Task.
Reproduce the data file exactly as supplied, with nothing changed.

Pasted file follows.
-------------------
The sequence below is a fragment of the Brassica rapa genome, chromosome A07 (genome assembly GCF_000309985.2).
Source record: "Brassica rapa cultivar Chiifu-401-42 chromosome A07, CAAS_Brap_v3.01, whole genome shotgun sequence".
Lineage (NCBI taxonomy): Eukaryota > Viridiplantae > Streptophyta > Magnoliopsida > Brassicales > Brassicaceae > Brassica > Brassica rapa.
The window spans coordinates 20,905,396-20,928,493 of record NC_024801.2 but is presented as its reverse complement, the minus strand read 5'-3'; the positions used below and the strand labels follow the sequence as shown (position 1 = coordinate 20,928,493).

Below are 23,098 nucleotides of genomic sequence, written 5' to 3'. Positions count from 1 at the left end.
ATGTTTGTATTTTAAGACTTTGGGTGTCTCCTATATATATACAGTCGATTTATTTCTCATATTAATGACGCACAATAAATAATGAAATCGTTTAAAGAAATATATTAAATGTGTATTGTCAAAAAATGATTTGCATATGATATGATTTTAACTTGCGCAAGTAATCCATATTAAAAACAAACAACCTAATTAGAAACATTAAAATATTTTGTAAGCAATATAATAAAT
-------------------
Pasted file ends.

The sequence below is a fragment of the Brassica rapa genome, chromosome A07 (genome assembly GCF_000309985.2).
Source record: "Brassica rapa cultivar Chiifu-401-42 chromosome A07, CAAS_Brap_v3.01, whole genome shotgun sequence".
Lineage (NCBI taxonomy): Eukaryota > Viridiplantae > Streptophyta > Magnoliopsida > Brassicales > Brassicaceae > Brassica > Brassica rapa.
The window spans coordinates 20,905,396-20,928,493 of record NC_024801.2 but is presented as its reverse complement, the minus strand read 5'-3'; the positions used below and the strand labels follow the sequence as shown (position 1 = coordinate 20,928,493).

Below are 23,098 nucleotides of genomic sequence, written 5' to 3'. Positions count from 1 at the left end.
ATGTTTGTATTTTAAGACTTTGGGTGTCTCCTATATATATACAGTCGATTTATTTCTCATATTAATGACGCACAATAAATAATGAAATCGTTTAAAGAAATATATTAAATGTGTATTGTCAAAAAATGATTTGCATATGATATGATTTTAACTTGCGCAAGTAATCCATATTAAAAACAAACAACCTAATTAGAAACATTAAAATATTTTGTAAGCAATATAATAAAT